How minor changes can help minimise the effects of seasonal affective disorder.
Within the UK at present we are in the middle of winter. Winter means shorter days and longer nights. Many people with SAD will be suffering at present.
Seasonal Affective Disorder (SAD) has become widely known about in the last five years. For many suffering with SAD, it has stopped the endless days of suffering in silence.
SAD is a type of depression that comes from a change in seasonal patterns. Known as the ‘Winter Blues’ the symptoms can be debilitating and far-reaching. Symptoms for SAD become more prominent in particularly severe winters.
It’s like having your own portable black cloud — Anon
Causes of SAD
The exact cause of SAD is not understood. One of the causes is thought to be a reduced exposure to sunlight. One of the popular theories is that a lack of sunlight will stop the stimulation of the hypothalamus.
When the hypothalamus doesn’t work this can affect the following:
Production of Melatonin is Increased. — Melatonin is a chemical in the brain that makes you tired. People who suffer from SAD are found to produce higher than normal levels.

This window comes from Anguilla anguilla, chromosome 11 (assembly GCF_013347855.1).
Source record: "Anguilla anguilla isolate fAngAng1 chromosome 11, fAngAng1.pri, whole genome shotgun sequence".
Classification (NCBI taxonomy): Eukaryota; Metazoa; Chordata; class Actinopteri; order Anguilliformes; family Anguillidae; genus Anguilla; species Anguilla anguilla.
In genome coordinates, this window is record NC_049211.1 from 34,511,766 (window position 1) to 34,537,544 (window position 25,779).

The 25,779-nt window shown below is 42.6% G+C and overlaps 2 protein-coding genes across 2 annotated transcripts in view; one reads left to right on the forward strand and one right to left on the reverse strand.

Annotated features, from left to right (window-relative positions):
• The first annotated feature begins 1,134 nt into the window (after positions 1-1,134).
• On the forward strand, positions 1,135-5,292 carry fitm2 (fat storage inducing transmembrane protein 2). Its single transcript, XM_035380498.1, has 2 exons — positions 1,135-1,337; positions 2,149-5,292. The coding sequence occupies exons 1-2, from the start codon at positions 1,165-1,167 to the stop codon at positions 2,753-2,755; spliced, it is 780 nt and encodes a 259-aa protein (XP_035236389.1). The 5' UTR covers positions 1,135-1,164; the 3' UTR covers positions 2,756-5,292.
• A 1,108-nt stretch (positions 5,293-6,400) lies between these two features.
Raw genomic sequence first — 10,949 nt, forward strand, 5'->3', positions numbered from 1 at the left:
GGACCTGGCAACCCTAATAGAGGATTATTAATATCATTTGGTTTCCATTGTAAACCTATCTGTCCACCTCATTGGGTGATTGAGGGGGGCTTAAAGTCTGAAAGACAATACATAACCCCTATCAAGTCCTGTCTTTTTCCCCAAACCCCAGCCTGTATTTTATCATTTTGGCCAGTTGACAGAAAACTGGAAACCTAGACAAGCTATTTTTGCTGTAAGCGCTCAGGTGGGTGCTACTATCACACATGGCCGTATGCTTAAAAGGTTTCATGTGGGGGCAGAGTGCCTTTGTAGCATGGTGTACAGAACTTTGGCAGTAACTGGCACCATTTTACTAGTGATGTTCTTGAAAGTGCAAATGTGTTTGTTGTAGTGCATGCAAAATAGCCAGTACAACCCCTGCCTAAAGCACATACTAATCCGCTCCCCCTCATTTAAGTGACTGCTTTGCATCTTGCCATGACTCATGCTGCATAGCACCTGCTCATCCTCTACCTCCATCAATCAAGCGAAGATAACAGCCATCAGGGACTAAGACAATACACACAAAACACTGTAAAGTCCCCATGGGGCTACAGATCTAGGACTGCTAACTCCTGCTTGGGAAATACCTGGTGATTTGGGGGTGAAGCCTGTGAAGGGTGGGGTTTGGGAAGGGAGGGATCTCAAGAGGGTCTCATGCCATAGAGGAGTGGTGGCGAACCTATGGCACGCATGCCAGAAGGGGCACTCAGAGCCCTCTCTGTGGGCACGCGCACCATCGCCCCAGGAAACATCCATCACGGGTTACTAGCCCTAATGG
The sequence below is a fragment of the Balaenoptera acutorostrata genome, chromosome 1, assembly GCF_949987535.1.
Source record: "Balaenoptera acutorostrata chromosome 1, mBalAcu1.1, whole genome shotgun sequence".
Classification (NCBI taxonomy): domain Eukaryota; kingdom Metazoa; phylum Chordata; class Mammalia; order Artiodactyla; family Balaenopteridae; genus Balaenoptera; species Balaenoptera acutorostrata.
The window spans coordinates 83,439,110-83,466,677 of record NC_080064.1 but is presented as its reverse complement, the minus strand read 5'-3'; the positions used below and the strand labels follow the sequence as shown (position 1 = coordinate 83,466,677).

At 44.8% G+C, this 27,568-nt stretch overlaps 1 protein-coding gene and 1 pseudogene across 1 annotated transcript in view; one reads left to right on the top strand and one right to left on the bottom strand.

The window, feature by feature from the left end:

Production of Serotonin is Reduced. — Serotonin is a hormone that affects mood, appetite and sleep. This is also the chemical which has been linked to depression.
Body’s Internal Clock (Circadian Rhythm) is Disrupted. — Your body uses light to regulate important functions such as waking up. Low levels of light in the winter can affect this rhythm and cause SAD.
Symptoms of SAD
The following are all symptoms of SAD.
- Persistent low mood
- Loss of pleasure and interest in everyday activities
- Feelings of despair, guilt and worthlessness
- Feeling lethargic and sleepy during the day
- Sleeping longer than normal
- Finding it harder to get up
- A craving for carbohydrates which can increase weight
These symptoms can be mild to severe. For some people, the symptoms can become so severe that daily living is not possible.
Treatments for SAD
There are however many easy techniques that can be used to combat the symptoms of SAD.
Lifestyle Changes — Try to get as much sunlight as possible. Walk outside, without sunglasses or sit near a large bright window. Exercise regularly and eat a healthy diet. When it starts to get dark put the lights on before you need to. This keeps the house light and can reduce symptoms. Try to manage your stress levels, stress can have an impact on SAD.
Talking Therapies — Try counselling or Cognitive Behavioural Therapy (CBT). Both can help you to develop coping strategies for when you are feeling down or stressed.
Talk to Your Doctor — On some occasions, your symptoms may be so extreme that you need to consult your G.P for medication.
5 Tips to Help
- Don’t suffer in silence
- Consult a G.P if needed
- Don’t overreact or worry about it.
- Be healthy, eat healthy, live healthy
- Take your symptoms seriously.
Do you suffer from SAD and what coping strategies do you use?